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THE DEADLIEST WEAPON SANCTIONS AND
Posted By: AssyrianVoice4Peace (126.96.36.199)
Date: Friday, 15 November 2002, at 11:48 a.m.
THE DEADLIEST WEAPON SANCTIONS AND PUBLIC HEALTH IN
IRAQ.(report)(Brief Article)(Statistical Data Included)
Author/s: Richard J. Walton Issue: May, 2001
Saddam Hussein is the enemy, three successive U.S. presidents -- George
Bush the Elder, Bill Clinton, and now Bush the Younger -- have proclaimed.
So what have ten years of UN sanctions (the most draconian in world
history) accomplished? Well, the Iraqi dictator is more secure than he was
a decade ago. And about a million Iraqi civilians, most of them young
children, have perished from malnutrition and disease.
Step into the Children's Hospital in Baghdad. There are no enemies here,
just dying kids who would not be sick, or who could easily be cured, if not
for the sanctions. You blink back tears as you move from one shabby ward
to the next, each crowded with family members, most of them stoic, some
wailing in grief. One scene I will always remember: One of our group, a
woman from Massachusetts, standing at a bed silently stroking the head
of an unconscious infant while the baby's black-robed mother looked on.
Neither spoke. Even if they had a common language, what could they say?
During the Gulf War, the United Nations (largely the United States)
unleashed one of the most ferocious aerial bombardments in the history of
air warfare, much of it against civilian targets. Among those targets were
water purification systems, sewage systems, and food production,
processing, storage, and distribution facilities. Then came the economic
sanctions, which embargoed any goods that could have a "dual use," that
is, military or civilian. In a modern economy, that covers almost
everything: For example, chlorine, which is used in water purification, is
designated as a "dual use" commodity. The sanctions have made it
difficult, often impossible, to restore potable water and public sanitation
or to produce or buy sufficient food.
Over the last ten years, the ancient plagues of hunger and disease have
been visited on the Iraqi people to a shocking degree. The following gives
some idea of the progression. In 1989, just before the Gulf War began,
there were 7,110 deaths of children under five from respiratory infection,
diarrhea, gastroenteritis, and malnutrition. Within a year of the war and
the imposition of sanctions, the number of deaths had risen to 27,473. By
1994, the figure stood at 52,905, and in the first 11 months of 1999, it
soared to 73,572. That's a ten-fold increase over ten years.
Here is another measure. In 1990, only 4.5% of Iraqi children were born
with low birth weight (less than 2.5 kilograms, or about five and a half
pounds). By November 1999, the figure was 24.1%, or just under one in
four. Many of these children will have underdeveloped organs, suffer from
mental retardation, and be more prone to illness, malnutrition, and low
One nutrition-influenced disease, kwashiorkor (seen in children with
horribly swollen bellies, who can suffer long-term organ damage, including
brain damage, unless the condition is quickly arrested) was rare in Iraq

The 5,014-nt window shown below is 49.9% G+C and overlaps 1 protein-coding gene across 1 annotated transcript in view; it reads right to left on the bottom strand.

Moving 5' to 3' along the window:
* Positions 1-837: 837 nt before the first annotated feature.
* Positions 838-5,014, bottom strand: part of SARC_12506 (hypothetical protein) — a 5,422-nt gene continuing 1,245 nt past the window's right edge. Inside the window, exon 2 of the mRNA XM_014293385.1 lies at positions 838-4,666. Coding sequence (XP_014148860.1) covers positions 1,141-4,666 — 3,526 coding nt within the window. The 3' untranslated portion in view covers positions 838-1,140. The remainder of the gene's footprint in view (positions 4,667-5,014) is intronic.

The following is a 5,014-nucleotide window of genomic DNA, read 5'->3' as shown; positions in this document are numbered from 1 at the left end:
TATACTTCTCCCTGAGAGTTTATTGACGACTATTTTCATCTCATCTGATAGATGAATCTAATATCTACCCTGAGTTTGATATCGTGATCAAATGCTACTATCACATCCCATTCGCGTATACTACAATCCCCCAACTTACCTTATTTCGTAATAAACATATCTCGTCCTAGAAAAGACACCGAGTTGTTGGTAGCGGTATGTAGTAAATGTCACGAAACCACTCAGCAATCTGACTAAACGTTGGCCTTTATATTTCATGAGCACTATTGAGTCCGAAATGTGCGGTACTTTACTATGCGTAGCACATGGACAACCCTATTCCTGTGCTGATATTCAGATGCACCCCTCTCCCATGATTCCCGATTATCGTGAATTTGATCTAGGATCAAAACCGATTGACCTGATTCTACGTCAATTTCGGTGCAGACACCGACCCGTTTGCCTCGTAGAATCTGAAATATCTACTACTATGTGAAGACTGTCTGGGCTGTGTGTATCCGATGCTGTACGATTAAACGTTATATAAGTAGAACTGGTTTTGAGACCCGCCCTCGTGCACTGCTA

before 1990. By 1998, it had increased by 61.4 times. Cases of marasmus,
which causes children to waste away, increased more than 50-fold. Also in
1998, nearly two million Iraqis (out of a population of about 23 million)
were suffering from severe and protracted malnutrition.
The war and the sanctions are directly responsible for these terrifying
health problems. The galloping increases in grotesque birth defects and
childhood leukemia are attributable to the widespread use of depleted
uranium in U.S. ammunition. There has been a dramatic rise in cases of
cholera (from zero in 1989 to 2,560 in 1998), amoebic dysentery (a 13-fold
increase, up to 264,000 cases in 1998), and typhoid fever (a nearly 11-fold
increase) all rarely found in Iraq before the sanctions, all preventable with
potable water and effective sewage treatment. Because of vaccine
shortages, such diseases as whooping cough, measles, mumps, and even
polio (which had been all but eradicated) have also increased.
In addition, hospital patients are dying because of a lack of antibiotics,
anesthesia, oxygen, antiseptics, x-ray film, functioning medical
equipment, and even aspirin. Major surgical operations have plummeted
from a monthly average of 15,125 in 1989 to 3,823 in November 1999, a
decline of 74%.
In short, the ongoing war against Iraq has reduced a resource-rich country
with free, cradle-to-grave medical care to the level of an impoverished
African nation, where illness and malnutrition are widespread.
There is a terrible irony here. The U.S. government claims that sanctions
are necessary because the Iraqi regime might develop weapons of mass
destruction, which it might use against its neighbors. So the United States
(no other country on the UN Security Council, except for the United
Kingdom, continues to support the present sanctions) deploys actual
weapons of mass destruction -- epidemic disease and hunger on a massive
Resources: The data provided here are compiled from a variety of sources,
primarily the UN and its various agencies, the World Health Organization,
the Food and Agriculture Organization, the World Food Program, and
UNICEF. Other sources include Iraqi ministries.
Richard J. Walton, who teaches at Rhode Island College, visited Iraq in
January as part of an International Action Center delegation headed by
former U.S. attorney general Ramsey Clark. A member of the National
Committee of the Association of State Green Parties, he has written a
number of books on U.S. foreign policy.
COPYRIGHT 2001 Economic Affairs Bureau
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